As a preliminary matter the court notes that the debtor has characterized its motions as "in aid of administration" presumably to bring itself within the language set forth in the Plan governing reapplication to the court. The Plan states:

Any interested party may at any time apply to the Court for assistance and instructions pertaining to the consummation of the Plan. However, the rights of Troy in the event of any default which shall remain uncured for at least 30 days, *994 including but not limited to the right to conduct a foreclosure sale, shall be absolute in the event of such uncured default, and no party shall have the right to prevent such foreclosure sale or to seek an order from any Court staying such foreclosure or in any way altering any other right of Troy.

Reorganization Plan, p. 12.

Garsal's motions are really in the nature of a collateral attack on the Plan itself and in no way can they be characterized as "in aid of administration."[4]

The general rule is that a confirmed plan of reorganization is binding on the debtor and other proponents of the plan. 11 U.S.C. § 1141(a).[5]See also, Stoll v. Gottlieb, 305 U.S. 165, 59 S. Ct. 134, 83 L. Ed. 104 (1935); Miller v. Meinhard-Commercial Corporation, 462 F.2d 358 (5th Cir. 1972); 5 Collier on Bankruptcy, ¶ 1141.01, 1141-4 to 1141-7 (15th ed. 1979). The debtor has not presented to this court any valid reason why the Plan of Reorganization, a Plan proposed by the debtor and confirmed by the bankruptcy court on motion made by the debtor, should not be binding on it.

Since the Plan was confirmed the debtor has derived substantial benefits from it allall of the debtor's attorneys' fees have been paid, a portion of the debtor's tax liability has been paid, and the debtor has been restored to possession and control of its apartment complex. Garsal had ample opportunity to challenge any portion of the Plan during the confirmation hearings, yet it took no action whatsoever until some 10 months after the Plan was confirmed. It is clear from the transcript of the final confirmation hearing that Garsal was the chief proponent of the Plan and argued strenuously that it should be confirmed. If Garsal believed that the attorneys' fees included as part of the "non-interest portion" of the "B" Principal were unreasonable it could have and should have challenged those fees before Judge Marketos at the confirmation hearings. Having failed to do so, and having derived benefits from the Plan, Garsal is equitably estopped from now denying the validity of the Plan.

Judge Marketos indicated in his opinion that he would decide the issue of the amount of receiver's fees due and owing after the parties presented further documentation to the bankruptcy court. This court expresses no opinion regarding the proper receiver's fee.

Accordingly, the decision of Judge Marketos is affirmed.

It is so ORDERED.


[1] Garsal contends that it was only $4,838.96 in default when the Bank accelerated its demand for the entire principal. The Bank contends that Garsal was $12,447.60 in default. The amount of the default, however, is irrelevant as the mortgage clearly gave the Bank the right to call in the mortgage if the debtor was in default for more than 10 days. It is undisputed that the debtor had been in default for greater than 10 days when the Bank exercised its option to accelerate the loan.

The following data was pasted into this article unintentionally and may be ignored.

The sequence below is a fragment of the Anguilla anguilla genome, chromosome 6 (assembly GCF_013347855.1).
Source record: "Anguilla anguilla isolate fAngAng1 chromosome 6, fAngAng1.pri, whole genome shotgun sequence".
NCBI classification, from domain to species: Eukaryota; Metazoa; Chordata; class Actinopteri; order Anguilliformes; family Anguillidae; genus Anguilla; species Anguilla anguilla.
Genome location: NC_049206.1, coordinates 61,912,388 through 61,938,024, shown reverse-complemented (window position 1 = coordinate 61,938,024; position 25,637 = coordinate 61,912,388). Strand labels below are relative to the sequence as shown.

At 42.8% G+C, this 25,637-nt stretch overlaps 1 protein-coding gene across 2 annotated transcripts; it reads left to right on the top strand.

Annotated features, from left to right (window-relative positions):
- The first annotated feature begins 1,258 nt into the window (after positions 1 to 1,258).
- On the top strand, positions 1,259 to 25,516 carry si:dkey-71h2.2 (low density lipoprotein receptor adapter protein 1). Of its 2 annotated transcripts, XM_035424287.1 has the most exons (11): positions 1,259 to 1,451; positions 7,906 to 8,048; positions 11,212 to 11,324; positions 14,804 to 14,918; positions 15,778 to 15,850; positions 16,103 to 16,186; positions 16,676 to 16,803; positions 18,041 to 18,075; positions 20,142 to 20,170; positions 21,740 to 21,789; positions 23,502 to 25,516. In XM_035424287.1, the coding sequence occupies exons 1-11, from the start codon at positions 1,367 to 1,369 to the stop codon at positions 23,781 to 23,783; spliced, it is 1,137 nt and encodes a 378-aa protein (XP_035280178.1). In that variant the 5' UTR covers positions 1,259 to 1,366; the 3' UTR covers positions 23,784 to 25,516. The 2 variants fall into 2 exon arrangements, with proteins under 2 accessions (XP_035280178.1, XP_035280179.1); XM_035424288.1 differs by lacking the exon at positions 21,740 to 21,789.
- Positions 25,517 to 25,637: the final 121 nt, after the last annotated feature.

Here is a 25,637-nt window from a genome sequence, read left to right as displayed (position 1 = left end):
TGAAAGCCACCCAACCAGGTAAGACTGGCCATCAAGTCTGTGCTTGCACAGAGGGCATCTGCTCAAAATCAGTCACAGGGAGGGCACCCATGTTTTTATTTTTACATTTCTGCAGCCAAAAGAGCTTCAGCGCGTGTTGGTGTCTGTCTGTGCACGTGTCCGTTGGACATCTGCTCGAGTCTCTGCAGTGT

[2] The goal in Chapter 11 Bankruptcy is to salvage viable businesses by reorganizing their finances and setting up a plan to pay back creditors. Once a debtor has filed for bankruptcy, the Bankruptcy Code provides for an automatic stay of all collection proceedings against the debtor. 11 U.S.C. § 362.

[3] Among the changes in the Plan was an agreement to reduce the attorneys' fees to be paid to the Bank's attorneys by $5,000 in order to make funds available for a payment towards Garsal's IRS liabilities. Despite this discussion focused on the issue of attorneys' fees, Garsal raised no objection to the amount of attorneys' fees included in the Plan. Transcript of January 7, 1983 Bankruptcy Court Proceedings at 35.

[4] Although continuing to characterize its motions as "in aid of administration", Garsal states in its Reply Brief:

The Court below retained jurisdiction in the order confirming the plan.... The Appellants therefore moved "In Aid of Administration of the Plan" to rectify and clarify the matter of these fees and expenses, the Receiver's claim, the Receiver's accounting, and the Proponent's option.... The order was subject to change on due application.... Appellants have duly applied to change the plan and the order of confirmation over the objection of the Bank that the order is not subject to change. [emphasis added]

Appellants' Reply Brief at 3-4.

If this is an attempt by Garsal to characterize its motions as motions for modification, the court holds that because such a characterization was not raised below before Judge Marketos it will not be considered here.

[5] 11 U.S.C. § 1141(a) reads in relevant part:

Except as provided in subsections (d) (2) and (d) (3) of this section, the provisions of a confirmed plan bind the debtor, ... and any creditor ... of ... the debtor, whether or not the claim or interest of such creditor ... is impaired under the plan and whether or not such creditor ... has accepted the plan.